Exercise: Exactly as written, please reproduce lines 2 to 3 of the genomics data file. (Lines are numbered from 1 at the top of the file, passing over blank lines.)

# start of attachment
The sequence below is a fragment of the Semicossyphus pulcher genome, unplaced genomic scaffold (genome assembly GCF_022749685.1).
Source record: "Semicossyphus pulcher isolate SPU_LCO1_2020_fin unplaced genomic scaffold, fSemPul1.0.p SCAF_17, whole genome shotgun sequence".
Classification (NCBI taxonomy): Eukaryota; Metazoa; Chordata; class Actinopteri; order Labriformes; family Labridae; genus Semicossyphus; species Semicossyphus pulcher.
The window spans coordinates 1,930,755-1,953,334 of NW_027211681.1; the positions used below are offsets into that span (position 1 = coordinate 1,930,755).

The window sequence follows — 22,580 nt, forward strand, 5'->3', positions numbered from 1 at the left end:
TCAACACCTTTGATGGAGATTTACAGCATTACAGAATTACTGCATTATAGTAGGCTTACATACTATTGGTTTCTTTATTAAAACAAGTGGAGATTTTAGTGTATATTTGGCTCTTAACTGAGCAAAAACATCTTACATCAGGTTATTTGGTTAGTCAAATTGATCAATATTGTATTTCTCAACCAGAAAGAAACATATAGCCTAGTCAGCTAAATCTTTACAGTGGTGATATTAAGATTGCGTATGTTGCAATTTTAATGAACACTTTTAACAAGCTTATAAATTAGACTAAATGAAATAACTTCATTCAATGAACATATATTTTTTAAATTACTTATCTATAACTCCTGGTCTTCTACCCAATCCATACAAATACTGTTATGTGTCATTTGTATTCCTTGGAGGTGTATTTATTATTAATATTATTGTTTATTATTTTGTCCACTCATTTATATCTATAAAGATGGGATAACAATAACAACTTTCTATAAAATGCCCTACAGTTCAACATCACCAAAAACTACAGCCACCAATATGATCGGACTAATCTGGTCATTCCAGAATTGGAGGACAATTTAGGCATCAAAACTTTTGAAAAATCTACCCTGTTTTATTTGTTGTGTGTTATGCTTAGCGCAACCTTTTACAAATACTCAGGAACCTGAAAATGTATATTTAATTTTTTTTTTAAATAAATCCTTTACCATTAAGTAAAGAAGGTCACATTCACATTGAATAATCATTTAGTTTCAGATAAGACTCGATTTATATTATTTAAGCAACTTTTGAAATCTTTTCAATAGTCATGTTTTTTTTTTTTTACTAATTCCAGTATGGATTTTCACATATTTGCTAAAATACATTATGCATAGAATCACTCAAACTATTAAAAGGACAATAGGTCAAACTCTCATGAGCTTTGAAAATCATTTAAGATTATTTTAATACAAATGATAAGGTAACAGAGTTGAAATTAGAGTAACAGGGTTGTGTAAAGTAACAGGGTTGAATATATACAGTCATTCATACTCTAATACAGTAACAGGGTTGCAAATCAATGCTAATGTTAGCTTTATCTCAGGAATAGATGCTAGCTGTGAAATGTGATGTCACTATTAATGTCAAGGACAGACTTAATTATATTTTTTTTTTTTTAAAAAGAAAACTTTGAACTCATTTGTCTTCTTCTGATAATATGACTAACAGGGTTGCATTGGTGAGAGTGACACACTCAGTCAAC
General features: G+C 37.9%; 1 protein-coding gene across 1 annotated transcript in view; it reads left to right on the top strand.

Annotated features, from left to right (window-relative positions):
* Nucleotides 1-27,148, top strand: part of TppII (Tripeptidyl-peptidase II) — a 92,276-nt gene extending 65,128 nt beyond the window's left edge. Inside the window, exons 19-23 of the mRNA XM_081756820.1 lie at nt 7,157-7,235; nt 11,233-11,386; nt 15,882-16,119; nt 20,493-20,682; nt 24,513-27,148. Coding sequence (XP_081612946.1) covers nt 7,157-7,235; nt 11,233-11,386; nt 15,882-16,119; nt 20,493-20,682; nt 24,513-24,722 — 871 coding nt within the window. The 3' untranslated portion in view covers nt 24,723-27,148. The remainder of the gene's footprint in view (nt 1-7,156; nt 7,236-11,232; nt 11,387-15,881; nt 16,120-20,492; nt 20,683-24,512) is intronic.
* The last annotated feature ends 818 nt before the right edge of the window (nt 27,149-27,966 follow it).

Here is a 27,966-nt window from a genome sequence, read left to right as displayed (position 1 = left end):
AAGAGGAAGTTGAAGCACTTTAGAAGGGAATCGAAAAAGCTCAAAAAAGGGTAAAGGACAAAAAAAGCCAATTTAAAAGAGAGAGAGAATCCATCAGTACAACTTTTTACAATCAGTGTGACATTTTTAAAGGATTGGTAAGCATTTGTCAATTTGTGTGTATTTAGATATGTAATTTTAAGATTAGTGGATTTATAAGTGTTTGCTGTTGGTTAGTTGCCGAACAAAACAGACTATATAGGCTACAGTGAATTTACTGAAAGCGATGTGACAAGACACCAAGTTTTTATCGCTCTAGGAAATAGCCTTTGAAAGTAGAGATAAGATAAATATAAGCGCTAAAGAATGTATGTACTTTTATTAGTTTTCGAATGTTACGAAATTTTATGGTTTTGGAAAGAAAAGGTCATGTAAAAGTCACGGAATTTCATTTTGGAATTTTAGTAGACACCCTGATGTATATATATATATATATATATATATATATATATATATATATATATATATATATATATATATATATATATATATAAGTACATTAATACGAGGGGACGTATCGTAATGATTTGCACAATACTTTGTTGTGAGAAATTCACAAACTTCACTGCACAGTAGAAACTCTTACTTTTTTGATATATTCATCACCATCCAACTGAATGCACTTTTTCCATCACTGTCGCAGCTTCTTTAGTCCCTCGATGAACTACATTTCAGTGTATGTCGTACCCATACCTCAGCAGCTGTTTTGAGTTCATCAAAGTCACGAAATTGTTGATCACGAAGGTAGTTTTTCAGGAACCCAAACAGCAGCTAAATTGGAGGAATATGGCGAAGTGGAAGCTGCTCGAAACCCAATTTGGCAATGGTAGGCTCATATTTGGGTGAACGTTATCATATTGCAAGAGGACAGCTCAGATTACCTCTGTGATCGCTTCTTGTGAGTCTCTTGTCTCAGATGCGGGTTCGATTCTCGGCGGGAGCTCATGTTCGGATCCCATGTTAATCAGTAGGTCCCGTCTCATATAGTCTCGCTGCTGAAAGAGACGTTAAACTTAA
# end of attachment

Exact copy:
Source record: "Semicossyphus pulcher isolate SPU_LCO1_2020_fin unplaced genomic scaffold, fSemPul1.0.p SCAF_17, whole genome shotgun sequence".
Classification (NCBI taxonomy): Eukaryota; Metazoa; Chordata; class Actinopteri; order Labriformes; family Labridae; genus Semicossyphus; species Semicossyphus pulcher.